'Dog-Leg' Long Arm Design for better clearance.
Unbelievably low Ride 'Harshness' via GyroJoint™-plus-stockbushing
arm design and good control arm

See Also:
What lift fits? at -
lift options by wheel size at
Jeep Tech: Tires - Lifts and Tire sizes.
Full Traction Lift Review (recommended)
TJ Tech from New England Four Wheelers, Inc
Full Traction problems at Rubicon Outfitter Forums
Tire Size Help at
Tire/Lift combinations FAQ
Rubicon Express, Rancho Cordova, CA
Nth Degree Mobility Lift Kits, Carson City, NV
Clayton Off Road Manufacturing, Waterbury , CT
BDS suspension Coldwater, MI
Links to Suspension Lift How Tos at Excellent write ups on mods for a TJ including how to install a body lift and suspension lifts. Very nice.

With a 33-inch tire and lockers, particularly with low gearing, the stock Dana 35 axles will snap. You can add stronger axles, but you still have a Dana 35. A popular swap is the Dana 44 or the Ford 9 inch axle. The Dana 30 up front is usually good up to a 35-inch tire.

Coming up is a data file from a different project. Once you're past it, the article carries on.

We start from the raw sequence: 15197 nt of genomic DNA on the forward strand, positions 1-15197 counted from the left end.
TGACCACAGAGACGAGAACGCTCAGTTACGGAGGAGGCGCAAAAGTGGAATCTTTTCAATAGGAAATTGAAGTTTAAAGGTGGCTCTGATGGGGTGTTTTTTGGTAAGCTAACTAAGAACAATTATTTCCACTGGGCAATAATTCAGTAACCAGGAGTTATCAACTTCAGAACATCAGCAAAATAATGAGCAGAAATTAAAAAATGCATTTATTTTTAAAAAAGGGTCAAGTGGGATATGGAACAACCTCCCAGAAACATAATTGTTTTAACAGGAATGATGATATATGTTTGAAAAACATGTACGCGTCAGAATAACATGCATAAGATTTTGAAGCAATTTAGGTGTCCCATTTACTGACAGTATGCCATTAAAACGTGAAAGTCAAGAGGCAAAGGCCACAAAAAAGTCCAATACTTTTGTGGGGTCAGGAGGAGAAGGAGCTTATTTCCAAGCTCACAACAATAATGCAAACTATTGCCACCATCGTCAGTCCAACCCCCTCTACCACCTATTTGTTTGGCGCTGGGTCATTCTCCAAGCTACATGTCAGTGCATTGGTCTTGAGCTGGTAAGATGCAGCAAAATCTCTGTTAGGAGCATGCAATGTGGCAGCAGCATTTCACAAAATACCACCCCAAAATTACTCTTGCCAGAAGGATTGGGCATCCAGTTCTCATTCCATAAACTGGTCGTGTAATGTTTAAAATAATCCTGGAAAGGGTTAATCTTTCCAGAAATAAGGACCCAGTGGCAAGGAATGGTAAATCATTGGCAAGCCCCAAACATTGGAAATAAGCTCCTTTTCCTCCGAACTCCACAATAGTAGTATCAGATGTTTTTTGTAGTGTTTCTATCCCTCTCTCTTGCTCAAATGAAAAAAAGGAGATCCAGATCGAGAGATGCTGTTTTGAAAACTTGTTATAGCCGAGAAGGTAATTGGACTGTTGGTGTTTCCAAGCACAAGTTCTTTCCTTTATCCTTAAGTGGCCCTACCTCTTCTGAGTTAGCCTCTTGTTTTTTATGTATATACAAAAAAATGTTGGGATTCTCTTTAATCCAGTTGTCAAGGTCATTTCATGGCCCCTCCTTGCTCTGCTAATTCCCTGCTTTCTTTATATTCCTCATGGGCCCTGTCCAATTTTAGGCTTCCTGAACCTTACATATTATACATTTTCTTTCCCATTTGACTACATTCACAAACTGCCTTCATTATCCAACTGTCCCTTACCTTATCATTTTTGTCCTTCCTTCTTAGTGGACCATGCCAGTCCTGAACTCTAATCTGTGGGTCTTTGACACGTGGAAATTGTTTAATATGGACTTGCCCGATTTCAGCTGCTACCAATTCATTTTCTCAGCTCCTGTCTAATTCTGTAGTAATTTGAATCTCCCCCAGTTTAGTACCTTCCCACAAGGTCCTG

Dana 44 axles (heavy duty), 4:56 gears. - $3,800 (front and rear)
(Can use Dana 44's from a wrecked Jeep Wagoneer. New rear on e-bay $800)
May require new wheels because of a 6-lug hub
Dana44's are more prone to vibes after a lift, so you have to be careful to center the ?? where the driveshaft connects to the differential.
see Sams Offroad Equip.

Differential: Locking (or limited slip)
According to Albright
"Without a differential modification, your current rig is really still a two-wheel drive vehicle. By modifying the rear axle, you've grown to 3-wheel drive. And by "locking" both front and read diff's, you've now graduated to a true four wheel drive."

Locking (or limited slip) in rear (ARB is most popular.) $615
See diagram at

Tru-Lok diff has limited slip in rear when not locked. ARB is completely open when not locked.

A response at under Daily driver lockers.